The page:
Although national and local policies have reduced the prevalence of lead poisoning in the United States, severe cases still occur. Whereas, exposures at blood lead levels (BLLs) as low as 5 µg/dL have been associated with long-term irreversible cognitive deficits, more severe exposures at BLLs ≥45 µg/dL can result in organ damage and death. In a new study scheduled for publication in The Journal of Pediatrics, researchers identified sources of exposure and assessed outcomes for children with severe lead poisoning.
Dr. Jacqueline Ehrlich and researchers from the New York City Department of Health and Mental Hygiene collected data from children under 18 years of age who were found to have BLLs ≥45 µg/dL. Risk assessment questionnaires provided information on the children's behaviors, recent home improvements, and use of imported products. During home visits, inspectors measured the lead content of painted surfaces and healthcare providers were advised to obtain abdominal X-rays to check for recent ingestion of leaded material before starting treatments. According to Dr. Ehrlich, "Understanding the incidence, sources, and treatment outcomes can promote timely identification of cases, as well as help inform clinical practice and public health policy."
Between 2004 and 2010, a total of 145 children in New York City were identified with BLLs ≥45 µg/dL. The median age at identification was 3.8 years, and it took a median of 3.2 years for the BLLs to decline to <10 µg/dL. Major risk factors for severe lead poisoning included: eating paint (36%), spending time outside the United States (34%), having a developmental delay (27%), being born outside the United States (14%), being of Pakistani descent (12%), and having sickle-cell disease (4%). When compared with the age-standardized New York City population, children with BLLs ≥45 µg/dL were more likely to be Asian or black and live in housing built before 1940.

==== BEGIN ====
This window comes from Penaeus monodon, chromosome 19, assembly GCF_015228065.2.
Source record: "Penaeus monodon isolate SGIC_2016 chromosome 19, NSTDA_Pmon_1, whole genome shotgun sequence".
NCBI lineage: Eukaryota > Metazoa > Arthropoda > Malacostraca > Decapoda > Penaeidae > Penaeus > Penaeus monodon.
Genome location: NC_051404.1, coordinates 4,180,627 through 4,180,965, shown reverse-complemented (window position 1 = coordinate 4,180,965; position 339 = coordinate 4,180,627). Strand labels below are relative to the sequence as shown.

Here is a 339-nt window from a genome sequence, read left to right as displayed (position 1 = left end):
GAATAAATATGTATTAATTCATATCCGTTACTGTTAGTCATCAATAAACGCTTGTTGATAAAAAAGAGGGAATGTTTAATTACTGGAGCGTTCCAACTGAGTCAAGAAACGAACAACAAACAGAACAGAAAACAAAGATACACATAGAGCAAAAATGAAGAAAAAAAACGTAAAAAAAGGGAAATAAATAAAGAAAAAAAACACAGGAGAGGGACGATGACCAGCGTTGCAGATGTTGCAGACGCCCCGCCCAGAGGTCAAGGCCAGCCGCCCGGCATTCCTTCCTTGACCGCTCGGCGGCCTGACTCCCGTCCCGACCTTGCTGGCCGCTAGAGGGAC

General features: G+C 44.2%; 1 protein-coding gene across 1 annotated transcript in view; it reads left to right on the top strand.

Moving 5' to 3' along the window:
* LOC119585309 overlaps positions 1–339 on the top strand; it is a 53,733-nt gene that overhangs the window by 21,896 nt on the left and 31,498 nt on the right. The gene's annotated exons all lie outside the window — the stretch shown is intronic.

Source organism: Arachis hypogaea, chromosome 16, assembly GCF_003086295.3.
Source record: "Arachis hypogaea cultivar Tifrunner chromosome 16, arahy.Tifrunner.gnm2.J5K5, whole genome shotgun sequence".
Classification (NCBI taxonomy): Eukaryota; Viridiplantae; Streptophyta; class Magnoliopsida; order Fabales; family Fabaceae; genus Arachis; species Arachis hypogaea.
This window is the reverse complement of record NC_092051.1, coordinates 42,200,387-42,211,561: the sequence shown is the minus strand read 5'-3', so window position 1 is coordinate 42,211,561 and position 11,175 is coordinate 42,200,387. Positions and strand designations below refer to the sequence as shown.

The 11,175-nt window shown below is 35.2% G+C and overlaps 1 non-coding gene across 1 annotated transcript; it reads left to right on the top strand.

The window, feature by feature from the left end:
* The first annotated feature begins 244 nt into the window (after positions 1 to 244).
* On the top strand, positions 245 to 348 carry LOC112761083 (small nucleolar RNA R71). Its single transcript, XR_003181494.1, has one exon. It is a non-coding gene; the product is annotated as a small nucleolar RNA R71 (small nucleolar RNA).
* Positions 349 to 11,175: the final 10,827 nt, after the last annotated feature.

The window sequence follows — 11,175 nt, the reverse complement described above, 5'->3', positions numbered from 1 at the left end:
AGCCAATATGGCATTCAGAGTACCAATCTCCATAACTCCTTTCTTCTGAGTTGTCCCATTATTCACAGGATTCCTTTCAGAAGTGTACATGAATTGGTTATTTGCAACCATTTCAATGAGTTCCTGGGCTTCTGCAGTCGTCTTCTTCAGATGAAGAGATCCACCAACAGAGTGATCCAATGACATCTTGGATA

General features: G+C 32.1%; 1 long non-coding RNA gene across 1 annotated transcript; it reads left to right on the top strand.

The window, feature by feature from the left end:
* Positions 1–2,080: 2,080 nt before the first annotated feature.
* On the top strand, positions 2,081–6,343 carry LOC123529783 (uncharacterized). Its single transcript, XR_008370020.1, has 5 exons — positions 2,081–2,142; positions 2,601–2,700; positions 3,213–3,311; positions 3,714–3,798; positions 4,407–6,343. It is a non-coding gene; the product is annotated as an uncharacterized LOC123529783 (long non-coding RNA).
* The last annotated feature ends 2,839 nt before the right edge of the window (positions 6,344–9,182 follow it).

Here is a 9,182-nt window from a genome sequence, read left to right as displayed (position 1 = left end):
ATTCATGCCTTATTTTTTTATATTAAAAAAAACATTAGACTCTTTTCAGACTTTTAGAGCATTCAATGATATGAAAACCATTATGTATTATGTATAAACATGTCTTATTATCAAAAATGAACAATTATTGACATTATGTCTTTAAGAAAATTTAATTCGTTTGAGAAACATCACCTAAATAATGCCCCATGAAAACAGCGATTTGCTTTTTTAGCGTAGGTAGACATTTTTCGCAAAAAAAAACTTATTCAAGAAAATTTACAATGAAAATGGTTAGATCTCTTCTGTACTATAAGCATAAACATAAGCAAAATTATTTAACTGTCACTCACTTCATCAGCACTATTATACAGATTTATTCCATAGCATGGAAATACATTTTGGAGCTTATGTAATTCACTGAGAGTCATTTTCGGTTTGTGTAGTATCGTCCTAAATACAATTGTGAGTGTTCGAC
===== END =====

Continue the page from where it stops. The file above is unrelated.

Even though many of the risk factors found in this study are well known, two previously unfamiliar ones, Asian ethnicity (specifically from Pakistan) and sickle-cell disease, were found. Dr. Ehrlich notes, "Physicians should be especially vigilant in certain at-risk populations, including children who eat paint, spend time outside the U.S. (particularly in Pakistan), use imported products, or have developmental delays of sickle-cell disease." Recognizing these risk factors could facilitate timely identification and treatment of lead poisoning.
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